a longer review of that movie with that kid and those things WHERE THE WILD THINGS ARE, as a straight adaptation of the book, fails miserably. I haven't (yet) heard anyone argue that it should, admittedly, but/and at over an hour's worth of running time, it never could.
Maurice Sendak only chose Spike Jonze and Dave Eggers to do the movie once he was sure they understood what he'd made in his original book and still wanted to do their own thing, anyway; it was never going to be the book, and that they asked if he wanted it every step of the way tells me that he never wanted it to be. You don't bring the original writer on set and call him for critical advice nearly every week of shooting to make a movie he doesn't agree with, after all.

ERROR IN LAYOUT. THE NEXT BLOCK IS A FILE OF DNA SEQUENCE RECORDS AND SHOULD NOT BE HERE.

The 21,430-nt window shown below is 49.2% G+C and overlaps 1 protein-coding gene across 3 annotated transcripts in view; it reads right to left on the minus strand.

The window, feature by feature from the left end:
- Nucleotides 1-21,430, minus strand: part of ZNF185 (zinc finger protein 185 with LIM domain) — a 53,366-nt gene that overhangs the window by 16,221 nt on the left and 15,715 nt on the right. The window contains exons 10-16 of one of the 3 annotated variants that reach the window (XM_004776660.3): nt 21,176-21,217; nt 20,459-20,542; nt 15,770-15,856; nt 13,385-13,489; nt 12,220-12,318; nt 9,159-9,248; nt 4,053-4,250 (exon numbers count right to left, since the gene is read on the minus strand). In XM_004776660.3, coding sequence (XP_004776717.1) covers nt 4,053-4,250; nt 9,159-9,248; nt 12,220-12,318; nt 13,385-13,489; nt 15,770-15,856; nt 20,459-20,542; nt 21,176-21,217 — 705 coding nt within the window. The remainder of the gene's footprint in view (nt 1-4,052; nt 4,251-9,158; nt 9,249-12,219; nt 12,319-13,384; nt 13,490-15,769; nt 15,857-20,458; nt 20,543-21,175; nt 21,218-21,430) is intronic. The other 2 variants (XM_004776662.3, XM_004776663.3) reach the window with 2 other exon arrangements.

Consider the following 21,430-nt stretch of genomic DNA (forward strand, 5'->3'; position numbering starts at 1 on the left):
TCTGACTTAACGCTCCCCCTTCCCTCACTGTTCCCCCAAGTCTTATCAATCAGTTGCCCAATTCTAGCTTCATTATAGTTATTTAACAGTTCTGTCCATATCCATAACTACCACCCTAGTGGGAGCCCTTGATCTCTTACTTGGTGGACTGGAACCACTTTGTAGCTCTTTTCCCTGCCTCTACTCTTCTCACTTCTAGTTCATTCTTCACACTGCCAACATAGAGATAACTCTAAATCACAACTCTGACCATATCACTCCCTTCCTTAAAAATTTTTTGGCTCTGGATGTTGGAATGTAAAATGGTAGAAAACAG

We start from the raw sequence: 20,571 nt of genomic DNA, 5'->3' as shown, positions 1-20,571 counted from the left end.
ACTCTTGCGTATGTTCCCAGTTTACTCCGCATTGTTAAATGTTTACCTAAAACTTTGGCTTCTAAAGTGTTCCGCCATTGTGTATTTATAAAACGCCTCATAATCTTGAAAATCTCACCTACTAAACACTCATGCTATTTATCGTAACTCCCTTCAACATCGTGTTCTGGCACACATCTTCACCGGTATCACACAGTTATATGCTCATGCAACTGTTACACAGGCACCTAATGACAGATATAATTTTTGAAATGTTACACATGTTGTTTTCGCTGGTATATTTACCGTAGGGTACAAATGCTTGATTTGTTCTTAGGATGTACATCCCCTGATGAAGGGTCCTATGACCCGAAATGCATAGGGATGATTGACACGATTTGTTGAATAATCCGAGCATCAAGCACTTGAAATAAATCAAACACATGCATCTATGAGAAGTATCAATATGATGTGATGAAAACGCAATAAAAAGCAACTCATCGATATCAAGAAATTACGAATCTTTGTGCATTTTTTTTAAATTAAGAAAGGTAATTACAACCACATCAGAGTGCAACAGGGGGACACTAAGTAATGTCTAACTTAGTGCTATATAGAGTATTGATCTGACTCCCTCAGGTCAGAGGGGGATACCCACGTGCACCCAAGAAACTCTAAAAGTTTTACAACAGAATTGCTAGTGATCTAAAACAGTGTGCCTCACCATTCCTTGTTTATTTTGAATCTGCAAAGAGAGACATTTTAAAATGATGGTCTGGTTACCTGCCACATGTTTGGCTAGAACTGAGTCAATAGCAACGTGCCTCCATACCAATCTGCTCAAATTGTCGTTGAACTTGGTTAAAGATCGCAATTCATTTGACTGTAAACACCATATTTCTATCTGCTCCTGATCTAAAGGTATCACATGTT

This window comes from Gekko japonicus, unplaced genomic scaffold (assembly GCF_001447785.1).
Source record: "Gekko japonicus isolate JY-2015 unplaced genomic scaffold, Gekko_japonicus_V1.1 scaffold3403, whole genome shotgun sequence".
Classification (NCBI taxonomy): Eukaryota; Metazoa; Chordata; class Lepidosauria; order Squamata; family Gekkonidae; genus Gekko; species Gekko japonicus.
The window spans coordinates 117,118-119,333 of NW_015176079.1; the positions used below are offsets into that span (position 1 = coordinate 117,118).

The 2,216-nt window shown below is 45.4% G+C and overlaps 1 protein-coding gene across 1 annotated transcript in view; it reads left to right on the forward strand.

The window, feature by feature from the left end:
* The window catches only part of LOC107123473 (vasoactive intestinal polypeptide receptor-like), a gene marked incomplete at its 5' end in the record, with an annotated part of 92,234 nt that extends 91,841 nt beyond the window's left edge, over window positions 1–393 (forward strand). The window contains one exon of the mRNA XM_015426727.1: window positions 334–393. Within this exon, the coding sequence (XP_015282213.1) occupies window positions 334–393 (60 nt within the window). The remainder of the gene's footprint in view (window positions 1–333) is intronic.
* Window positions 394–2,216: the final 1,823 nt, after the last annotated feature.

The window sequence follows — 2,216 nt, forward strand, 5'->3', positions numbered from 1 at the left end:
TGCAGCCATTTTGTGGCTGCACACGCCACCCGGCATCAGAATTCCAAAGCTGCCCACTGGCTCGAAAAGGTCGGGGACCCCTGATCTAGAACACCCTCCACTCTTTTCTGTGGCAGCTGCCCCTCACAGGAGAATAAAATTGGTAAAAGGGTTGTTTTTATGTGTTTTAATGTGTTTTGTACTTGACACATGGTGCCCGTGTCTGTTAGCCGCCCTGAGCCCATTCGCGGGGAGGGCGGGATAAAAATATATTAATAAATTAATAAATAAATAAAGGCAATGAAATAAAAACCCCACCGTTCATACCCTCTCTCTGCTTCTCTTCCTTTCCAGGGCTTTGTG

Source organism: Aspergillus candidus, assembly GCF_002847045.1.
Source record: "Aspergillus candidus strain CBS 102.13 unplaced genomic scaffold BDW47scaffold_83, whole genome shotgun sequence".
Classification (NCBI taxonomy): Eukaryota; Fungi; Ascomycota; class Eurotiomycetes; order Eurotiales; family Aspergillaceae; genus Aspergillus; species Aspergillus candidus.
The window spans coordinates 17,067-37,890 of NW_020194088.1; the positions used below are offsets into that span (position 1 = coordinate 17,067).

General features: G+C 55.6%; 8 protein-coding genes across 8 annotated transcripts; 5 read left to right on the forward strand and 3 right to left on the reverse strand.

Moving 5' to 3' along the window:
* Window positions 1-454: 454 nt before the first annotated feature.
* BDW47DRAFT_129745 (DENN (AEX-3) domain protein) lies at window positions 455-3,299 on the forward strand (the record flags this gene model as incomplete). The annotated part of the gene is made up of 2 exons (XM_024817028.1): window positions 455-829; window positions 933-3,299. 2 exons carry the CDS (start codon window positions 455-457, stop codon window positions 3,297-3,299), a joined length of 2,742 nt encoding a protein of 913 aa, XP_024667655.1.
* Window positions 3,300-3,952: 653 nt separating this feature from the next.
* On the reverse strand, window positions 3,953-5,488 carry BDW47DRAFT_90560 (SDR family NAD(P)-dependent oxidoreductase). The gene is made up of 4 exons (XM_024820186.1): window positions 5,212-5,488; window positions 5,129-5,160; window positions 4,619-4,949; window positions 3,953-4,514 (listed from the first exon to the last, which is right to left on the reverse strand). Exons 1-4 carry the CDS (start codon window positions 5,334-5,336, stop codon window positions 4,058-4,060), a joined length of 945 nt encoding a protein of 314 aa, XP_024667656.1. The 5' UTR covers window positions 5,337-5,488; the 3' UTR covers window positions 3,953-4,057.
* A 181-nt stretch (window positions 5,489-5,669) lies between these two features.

The book was a pared-down, simplistic non-fable filled with riotous energy and very little else; everything in the story furthers along that sense of pure power fantasy until it sputters out and collapses back into tired normalcy.
It's just that - it's a nice tale, and it resonates, but it's a story about a boy who does not exist and never could because the Max of the book is a cipher and necessarily so; he could be anyone, and so he is no one. The art makes it more: those wonderful, fantastic, deliriously hairy and weird Wild Things crash into the story and fill it with a woolly, fanged zest that the story's really only just there to provide space for, as the plot rushes headlong into an ending that's incapable of reading as more than an exhausted collapse.